Working in health care has become a more daunting task as both physical and emotional needs must be considered when diagnosing and treating patients. As a psychologist working with moms that are pregnant after a previous loss, I hear about what goes well and what is appreciated when working with a provider as well as what might have been experienced as more harmful. In a previous article, I talked about how important it is for doctors and health care providers to exercise patience and manage anxiety during a pregnancy after a loss. Here are some thoughts (from a patient’s perspective) to help manage a subsequent pregnancy.



  • Make sure that everyone interacting with the patient has read her chart. It’s really painful to have to educate a tech about one’s history when that wasn’t something that was expected.
  • Ask how she is doing, and make sure you have time to listen to her answer.
  • Offer alternatives that might not just be medication. She is already afraid for her baby and most of the time, she doesn’t want to add in anything extra to the pregnancy.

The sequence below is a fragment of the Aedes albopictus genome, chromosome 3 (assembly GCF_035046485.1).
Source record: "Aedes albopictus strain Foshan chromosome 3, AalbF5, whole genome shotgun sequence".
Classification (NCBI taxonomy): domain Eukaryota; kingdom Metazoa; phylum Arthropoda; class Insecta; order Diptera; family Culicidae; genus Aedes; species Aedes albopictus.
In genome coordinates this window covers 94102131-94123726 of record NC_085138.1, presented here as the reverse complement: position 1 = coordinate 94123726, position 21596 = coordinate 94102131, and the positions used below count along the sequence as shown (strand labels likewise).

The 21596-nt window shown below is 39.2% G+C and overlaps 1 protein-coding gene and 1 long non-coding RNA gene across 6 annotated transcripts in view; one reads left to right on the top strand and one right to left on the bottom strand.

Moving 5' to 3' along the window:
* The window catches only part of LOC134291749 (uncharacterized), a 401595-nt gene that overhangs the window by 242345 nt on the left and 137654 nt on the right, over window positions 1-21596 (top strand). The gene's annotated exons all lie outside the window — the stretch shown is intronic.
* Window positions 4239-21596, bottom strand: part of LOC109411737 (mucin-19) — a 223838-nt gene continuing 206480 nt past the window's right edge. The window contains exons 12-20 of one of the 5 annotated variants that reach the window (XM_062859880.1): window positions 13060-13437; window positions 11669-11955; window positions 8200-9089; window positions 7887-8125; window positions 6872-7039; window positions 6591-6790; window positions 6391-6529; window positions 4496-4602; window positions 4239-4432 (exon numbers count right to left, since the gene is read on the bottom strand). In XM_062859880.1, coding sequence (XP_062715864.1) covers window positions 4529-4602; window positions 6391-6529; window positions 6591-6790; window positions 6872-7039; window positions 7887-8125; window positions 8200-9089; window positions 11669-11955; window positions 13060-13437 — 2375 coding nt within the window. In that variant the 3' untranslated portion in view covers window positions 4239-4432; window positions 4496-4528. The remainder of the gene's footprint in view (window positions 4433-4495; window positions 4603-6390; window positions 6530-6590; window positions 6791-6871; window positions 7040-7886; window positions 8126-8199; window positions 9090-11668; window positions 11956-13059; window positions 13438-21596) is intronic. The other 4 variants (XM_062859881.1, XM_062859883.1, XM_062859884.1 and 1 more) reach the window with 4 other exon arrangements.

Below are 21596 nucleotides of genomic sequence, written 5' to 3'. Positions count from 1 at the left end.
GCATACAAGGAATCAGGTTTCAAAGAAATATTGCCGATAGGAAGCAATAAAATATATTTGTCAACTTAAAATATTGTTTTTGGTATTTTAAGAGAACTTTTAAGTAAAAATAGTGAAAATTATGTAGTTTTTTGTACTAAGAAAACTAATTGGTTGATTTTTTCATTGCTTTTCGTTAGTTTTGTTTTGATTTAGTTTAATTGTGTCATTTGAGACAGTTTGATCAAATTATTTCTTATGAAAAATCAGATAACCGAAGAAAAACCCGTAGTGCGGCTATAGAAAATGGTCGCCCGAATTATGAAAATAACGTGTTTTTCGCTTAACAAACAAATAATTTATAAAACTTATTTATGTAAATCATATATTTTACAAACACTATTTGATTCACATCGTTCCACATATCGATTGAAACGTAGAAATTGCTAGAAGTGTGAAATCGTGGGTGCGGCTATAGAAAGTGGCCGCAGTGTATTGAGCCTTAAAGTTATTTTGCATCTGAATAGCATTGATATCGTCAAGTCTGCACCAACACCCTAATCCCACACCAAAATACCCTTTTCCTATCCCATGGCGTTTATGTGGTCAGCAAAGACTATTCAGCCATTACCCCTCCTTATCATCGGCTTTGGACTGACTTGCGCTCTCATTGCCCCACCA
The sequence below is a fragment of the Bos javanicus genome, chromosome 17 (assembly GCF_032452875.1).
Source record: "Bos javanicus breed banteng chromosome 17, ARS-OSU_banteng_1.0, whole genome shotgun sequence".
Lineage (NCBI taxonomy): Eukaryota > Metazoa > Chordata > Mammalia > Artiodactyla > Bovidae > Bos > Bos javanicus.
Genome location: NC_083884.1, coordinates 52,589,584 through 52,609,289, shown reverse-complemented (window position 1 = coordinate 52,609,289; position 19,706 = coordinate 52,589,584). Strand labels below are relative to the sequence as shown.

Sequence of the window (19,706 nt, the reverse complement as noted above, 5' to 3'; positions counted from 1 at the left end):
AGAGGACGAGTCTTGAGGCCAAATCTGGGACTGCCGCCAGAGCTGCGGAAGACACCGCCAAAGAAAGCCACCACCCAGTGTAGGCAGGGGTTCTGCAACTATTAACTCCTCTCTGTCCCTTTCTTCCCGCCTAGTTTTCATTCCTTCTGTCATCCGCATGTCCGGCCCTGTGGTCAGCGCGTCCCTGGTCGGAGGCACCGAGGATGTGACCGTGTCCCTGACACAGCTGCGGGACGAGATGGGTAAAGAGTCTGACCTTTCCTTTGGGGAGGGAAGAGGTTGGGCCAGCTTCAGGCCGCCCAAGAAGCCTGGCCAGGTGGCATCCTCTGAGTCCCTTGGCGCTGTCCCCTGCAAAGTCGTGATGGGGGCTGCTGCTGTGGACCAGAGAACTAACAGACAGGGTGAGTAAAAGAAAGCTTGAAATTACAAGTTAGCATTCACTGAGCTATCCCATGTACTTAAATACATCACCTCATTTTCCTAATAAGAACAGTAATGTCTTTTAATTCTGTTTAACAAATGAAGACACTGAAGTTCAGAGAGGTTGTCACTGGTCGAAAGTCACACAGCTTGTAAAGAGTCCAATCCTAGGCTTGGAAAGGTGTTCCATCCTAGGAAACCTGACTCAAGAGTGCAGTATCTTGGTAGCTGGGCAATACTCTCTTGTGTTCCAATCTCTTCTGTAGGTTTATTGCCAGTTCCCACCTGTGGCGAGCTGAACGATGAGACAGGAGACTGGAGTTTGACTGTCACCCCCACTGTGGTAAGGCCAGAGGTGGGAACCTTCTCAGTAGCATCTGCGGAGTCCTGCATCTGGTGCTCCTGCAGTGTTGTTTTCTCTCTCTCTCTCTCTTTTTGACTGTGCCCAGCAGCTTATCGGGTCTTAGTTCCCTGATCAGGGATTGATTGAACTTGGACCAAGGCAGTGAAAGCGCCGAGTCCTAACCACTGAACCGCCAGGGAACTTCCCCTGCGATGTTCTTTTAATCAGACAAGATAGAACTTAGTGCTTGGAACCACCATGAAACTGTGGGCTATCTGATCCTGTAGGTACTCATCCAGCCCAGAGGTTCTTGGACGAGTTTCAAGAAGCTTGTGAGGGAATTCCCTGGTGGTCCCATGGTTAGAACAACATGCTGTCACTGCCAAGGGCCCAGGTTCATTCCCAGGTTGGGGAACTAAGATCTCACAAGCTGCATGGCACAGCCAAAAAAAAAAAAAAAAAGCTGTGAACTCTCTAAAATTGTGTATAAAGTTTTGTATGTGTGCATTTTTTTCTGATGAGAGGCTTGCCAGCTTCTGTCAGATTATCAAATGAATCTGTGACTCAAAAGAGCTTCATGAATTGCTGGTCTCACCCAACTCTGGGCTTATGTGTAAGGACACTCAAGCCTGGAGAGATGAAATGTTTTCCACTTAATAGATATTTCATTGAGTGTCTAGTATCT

• Give her immediate feedback after a Doppler or ultrasound. She’s anxious and waiting makes it worse.
  • If you are able, call her in between appointments to check in on her. She will appreciate the gesture of caring.
  • Most practices with more than one physician require that patients move around the practice for appointments. Acknowledge this with her, and then arrange for her to meet with one “primary” provider after she has met others so that she feels a continuity of care in her pregnancy.
  • Have several conversations about what she needs to be different about this pregnancy and this birth. Assume she might not know, so come to the conversation with some ideas.


  • Treat her like she’s never had losses. She has lost her sense of ignorance and bliss during pregnancy and it is important to take this into account.
  • Make her feel unheard or belittled. She is an expert in her body and she is worried that it might betray her again.
  • Keep her waiting if it isn’t necessary. She’s anxious. Waiting will not help the dynamic when she sees you (especially if testing/screening has occurred).
  • Come into the room not knowing her history.
  • Discount or belittle her anxiety. It is normal in a pregnancy after a loss.

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